Nearly all of Russia’s public diplomacy instruments lead to confrontations on either the internal political or external political level, as concluded in the latest report by the Eastern European Policies Research Centre «Russia’s public diplomacy in Latvia: media and non-government sector».
It is concluded in this report – realization of Russia’s public diplomacy in Latvia demonstrates that specific reinterpretations of media reports, language and citizenship topics and historic events divides Latvia’s society and increases tension in the country, not improves relations with Russia.
Researchers note that trends of recent years show a rapid spread of public diplomacy, because more and more countries aim to include it in their collection of foreign policy instruments. This has led to a distortion of the concept of public diplomacy, because there are countries that use the guise of public diplomacy to carry out information and propaganda campaigns, which is not a concept democratic countries can agree upon.
Practical application of public diplomacy by Russia demonstrates that Russia is trying to realize the approach it criticizes and calls unacceptable. Russia’s realization of public diplomacy is related to the use of propaganda and covering actual goals. Russian-speakers living abroad are an important target audience and the simultaneous instrument to accomplish goals.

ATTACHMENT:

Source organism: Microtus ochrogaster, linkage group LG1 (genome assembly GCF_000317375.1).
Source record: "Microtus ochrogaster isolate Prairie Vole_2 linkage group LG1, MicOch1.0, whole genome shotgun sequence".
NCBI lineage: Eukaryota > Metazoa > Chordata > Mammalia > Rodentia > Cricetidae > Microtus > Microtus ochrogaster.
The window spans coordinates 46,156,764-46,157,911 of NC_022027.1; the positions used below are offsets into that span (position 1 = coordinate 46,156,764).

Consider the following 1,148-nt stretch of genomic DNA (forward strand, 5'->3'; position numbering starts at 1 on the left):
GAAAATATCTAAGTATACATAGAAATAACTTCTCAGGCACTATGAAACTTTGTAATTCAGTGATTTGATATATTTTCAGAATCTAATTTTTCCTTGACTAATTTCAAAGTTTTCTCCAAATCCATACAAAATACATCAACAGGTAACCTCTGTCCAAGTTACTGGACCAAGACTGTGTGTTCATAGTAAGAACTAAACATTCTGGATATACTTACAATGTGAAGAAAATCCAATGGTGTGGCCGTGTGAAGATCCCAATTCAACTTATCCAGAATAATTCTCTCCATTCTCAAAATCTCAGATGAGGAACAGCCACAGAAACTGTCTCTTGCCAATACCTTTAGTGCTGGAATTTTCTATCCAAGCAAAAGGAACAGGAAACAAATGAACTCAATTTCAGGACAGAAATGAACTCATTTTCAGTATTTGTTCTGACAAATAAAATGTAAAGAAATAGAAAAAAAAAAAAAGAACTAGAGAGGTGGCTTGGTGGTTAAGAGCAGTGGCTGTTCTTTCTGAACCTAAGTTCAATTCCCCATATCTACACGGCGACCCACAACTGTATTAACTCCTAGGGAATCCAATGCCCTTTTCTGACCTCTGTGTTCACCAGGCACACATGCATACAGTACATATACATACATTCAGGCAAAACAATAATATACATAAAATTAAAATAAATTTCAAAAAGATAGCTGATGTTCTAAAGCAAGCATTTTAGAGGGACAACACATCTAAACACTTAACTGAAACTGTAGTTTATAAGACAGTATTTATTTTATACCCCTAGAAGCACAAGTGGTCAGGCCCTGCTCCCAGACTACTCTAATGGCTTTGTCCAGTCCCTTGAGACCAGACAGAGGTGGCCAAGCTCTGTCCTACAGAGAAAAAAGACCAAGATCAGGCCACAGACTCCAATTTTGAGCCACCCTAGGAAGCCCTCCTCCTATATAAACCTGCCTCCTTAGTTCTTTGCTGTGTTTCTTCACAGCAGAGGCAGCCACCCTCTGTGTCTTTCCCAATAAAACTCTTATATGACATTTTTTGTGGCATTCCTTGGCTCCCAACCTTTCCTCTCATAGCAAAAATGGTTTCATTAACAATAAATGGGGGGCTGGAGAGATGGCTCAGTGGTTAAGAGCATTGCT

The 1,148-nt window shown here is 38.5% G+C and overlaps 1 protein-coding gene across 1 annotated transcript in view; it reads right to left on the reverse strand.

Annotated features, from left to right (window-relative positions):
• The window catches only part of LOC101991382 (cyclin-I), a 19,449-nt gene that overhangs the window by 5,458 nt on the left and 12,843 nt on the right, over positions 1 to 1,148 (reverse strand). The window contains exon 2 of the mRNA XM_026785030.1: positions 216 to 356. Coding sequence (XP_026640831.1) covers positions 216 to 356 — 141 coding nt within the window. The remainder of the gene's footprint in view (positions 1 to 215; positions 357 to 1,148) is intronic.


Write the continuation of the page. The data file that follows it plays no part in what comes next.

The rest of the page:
As noted by one of the authors of the research, Latvian University (LU) Institute of Philosophy and Sociology researcher Martins Kaprāns, Russian mass media services have cultivated a sense of diaspora in the minds of Russian-speakers living in Latvia. The Russian-speaking community is being positioned as an independent and isolated segment of Latvia’s population. Such a position by the Russian media can not only divide and fracture, it is also very detrimental to normal democratic development of Latvia, notes editor, CEO of APPC and researcher Andis Kudors.
Politologist Artūrs Kvesko turns attention to NGO legislation in Latvia. This field is not sufficiently sorted out, and Russia uses its lack of proper regulation to act in secret and not providing information on the origin of financial resources, because the current regulations do not demand it, explains Kvesko. Latvia should communicate more actively with other Latvian NGOs as part of its public diplomacy and explain its interests, priorities and consider ways of supporting them. Otherwise this role will be filled by Russia, explains the politologist.
Authors of the research note that Russia’s aggression in Ukraine has affected the development of the concept of the Russian world. While prior to the Ukrainian conflict the concept of Russian world was viewed as an attractive concept in the use of soft power, after the annexation of Crimea, the core of this concept changed drastically. This concept is now used as justification for the application of military aggression. Researchers point toward the fact that the Baltic States are situated on the frontlines of information war. This is why western allies should assist Baltic States’ media services financially and technologically.